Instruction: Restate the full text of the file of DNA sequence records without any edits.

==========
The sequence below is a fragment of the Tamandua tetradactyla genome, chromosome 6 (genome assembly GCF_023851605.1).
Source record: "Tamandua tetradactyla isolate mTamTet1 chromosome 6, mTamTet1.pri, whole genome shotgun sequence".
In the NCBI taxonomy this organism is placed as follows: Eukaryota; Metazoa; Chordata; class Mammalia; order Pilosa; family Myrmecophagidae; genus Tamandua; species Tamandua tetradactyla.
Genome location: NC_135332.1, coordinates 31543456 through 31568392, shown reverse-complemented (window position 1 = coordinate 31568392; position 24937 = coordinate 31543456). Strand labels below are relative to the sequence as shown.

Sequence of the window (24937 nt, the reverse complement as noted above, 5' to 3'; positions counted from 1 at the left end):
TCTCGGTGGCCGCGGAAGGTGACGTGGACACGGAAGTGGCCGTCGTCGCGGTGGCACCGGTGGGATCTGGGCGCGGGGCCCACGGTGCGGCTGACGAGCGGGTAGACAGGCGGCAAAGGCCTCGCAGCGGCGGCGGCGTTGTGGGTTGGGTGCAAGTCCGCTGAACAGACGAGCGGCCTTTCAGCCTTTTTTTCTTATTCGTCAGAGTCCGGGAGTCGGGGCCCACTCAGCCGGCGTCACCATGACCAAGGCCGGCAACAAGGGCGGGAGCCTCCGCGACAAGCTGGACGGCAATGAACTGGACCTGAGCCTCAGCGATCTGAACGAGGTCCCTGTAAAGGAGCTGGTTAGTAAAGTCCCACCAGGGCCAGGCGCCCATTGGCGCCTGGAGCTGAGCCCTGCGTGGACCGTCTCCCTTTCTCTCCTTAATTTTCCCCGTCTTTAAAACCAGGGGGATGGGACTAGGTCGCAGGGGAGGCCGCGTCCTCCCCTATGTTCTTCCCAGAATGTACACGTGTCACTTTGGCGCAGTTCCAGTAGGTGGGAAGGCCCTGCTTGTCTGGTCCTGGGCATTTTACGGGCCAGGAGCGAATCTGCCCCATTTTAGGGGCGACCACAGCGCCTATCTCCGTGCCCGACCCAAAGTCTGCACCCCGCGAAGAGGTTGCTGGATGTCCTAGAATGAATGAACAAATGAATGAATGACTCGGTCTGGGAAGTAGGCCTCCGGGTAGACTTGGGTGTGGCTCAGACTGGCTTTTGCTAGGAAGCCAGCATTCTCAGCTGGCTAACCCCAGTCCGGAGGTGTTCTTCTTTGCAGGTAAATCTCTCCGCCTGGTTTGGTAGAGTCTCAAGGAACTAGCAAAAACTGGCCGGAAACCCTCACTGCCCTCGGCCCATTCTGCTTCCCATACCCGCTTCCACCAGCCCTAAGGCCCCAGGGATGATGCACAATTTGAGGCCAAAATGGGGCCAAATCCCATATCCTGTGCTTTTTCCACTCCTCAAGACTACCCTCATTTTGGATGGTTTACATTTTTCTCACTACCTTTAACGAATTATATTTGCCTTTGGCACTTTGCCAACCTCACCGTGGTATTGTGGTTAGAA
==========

The sequence below is a fragment of the Tamandua tetradactyla genome, chromosome 6 (genome assembly GCF_023851605.1).
Source record: "Tamandua tetradactyla isolate mTamTet1 chromosome 6, mTamTet1.pri, whole genome shotgun sequence".
In the NCBI taxonomy this organism is placed as follows: Eukaryota; Metazoa; Chordata; class Mammalia; order Pilosa; family Myrmecophagidae; genus Tamandua; species Tamandua tetradactyla.
Genome location: NC_135332.1, coordinates 31543456 through 31568392, shown reverse-complemented (window position 1 = coordinate 31568392; position 24937 = coordinate 31543456). Strand labels below are relative to the sequence as shown.

Sequence of the window (24937 nt, the reverse complement as noted above, 5' to 3'; positions counted from 1 at the left end):
TCTCGGTGGCCGCGGAAGGTGACGTGGACACGGAAGTGGCCGTCGTCGCGGTGGCACCGGTGGGATCTGGGCGCGGGGCCCACGGTGCGGCTGACGAGCGGGTAGACAGGCGGCAAAGGCCTCGCAGCGGCGGCGGCGTTGTGGGTTGGGTGCAAGTCCGCTGAACAGACGAGCGGCCTTTCAGCCTTTTTTTCTTATTCGTCAGAGTCCGGGAGTCGGGGCCCACTCAGCCGGCGTCACCATGACCAAGGCCGGCAACAAGGGCGGGAGCCTCCGCGACAAGCTGGACGGCAATGAACTGGACCTGAGCCTCAGCGATCTGAACGAGGTCCCTGTAAAGGAGCTGGTTAGTAAAGTCCCACCAGGGCCAGGCGCCCATTGGCGCCTGGAGCTGAGCCCTGCGTGGACCGTCTCCCTTTCTCTCCTTAATTTTCCCCGTCTTTAAAACCAGGGGGATGGGACTAGGTCGCAGGGGAGGCCGCGTCCTCCCCTATGTTCTTCCCAGAATGTACACGTGTCACTTTGGCGCAGTTCCAGTAGGTGGGAAGGCCCTGCTTGTCTGGTCCTGGGCATTTTACGGGCCAGGAGCGAATCTGCCCCATTTTAGGGGCGACCACAGCGCCTATCTCCGTGCCCGACCCAAAGTCTGCACCCCGCGAAGAGGTTGCTGGATGTCCTAGAATGAATGAACAAATGAATGAATGACTCGGTCTGGGAAGTAGGCCTCCGGGTAGACTTGGGTGTGGCTCAGACTGGCTTTTGCTAGGAAGCCAGCATTCTCAGCTGGCTAACCCCAGTCCGGAGGTGTTCTTCTTTGCAGGTAAATCTCTCCGCCTGGTTTGGTAGAGTCTCAAGGAACTAGCAAAAACTGGCCGGAAACCCTCACTGCCCTCGGCCCATTCTGCTTCCCATACCCGCTTCCACCAGCCCTAAGGCCCCAGGGATGATGCACAATTTGAGGCCAAAATGGGGCCAAATCCCATATCCTGTGCTTTTTCCACTCCTCAAGACTACCCTCATTTTGGATGGTTTACATTTTTCTCACTACCTTTAACGAATTATATTTGCCTTTGGCACTTTGCCAACCTCACCGTGGTATTGTGGTTAGAA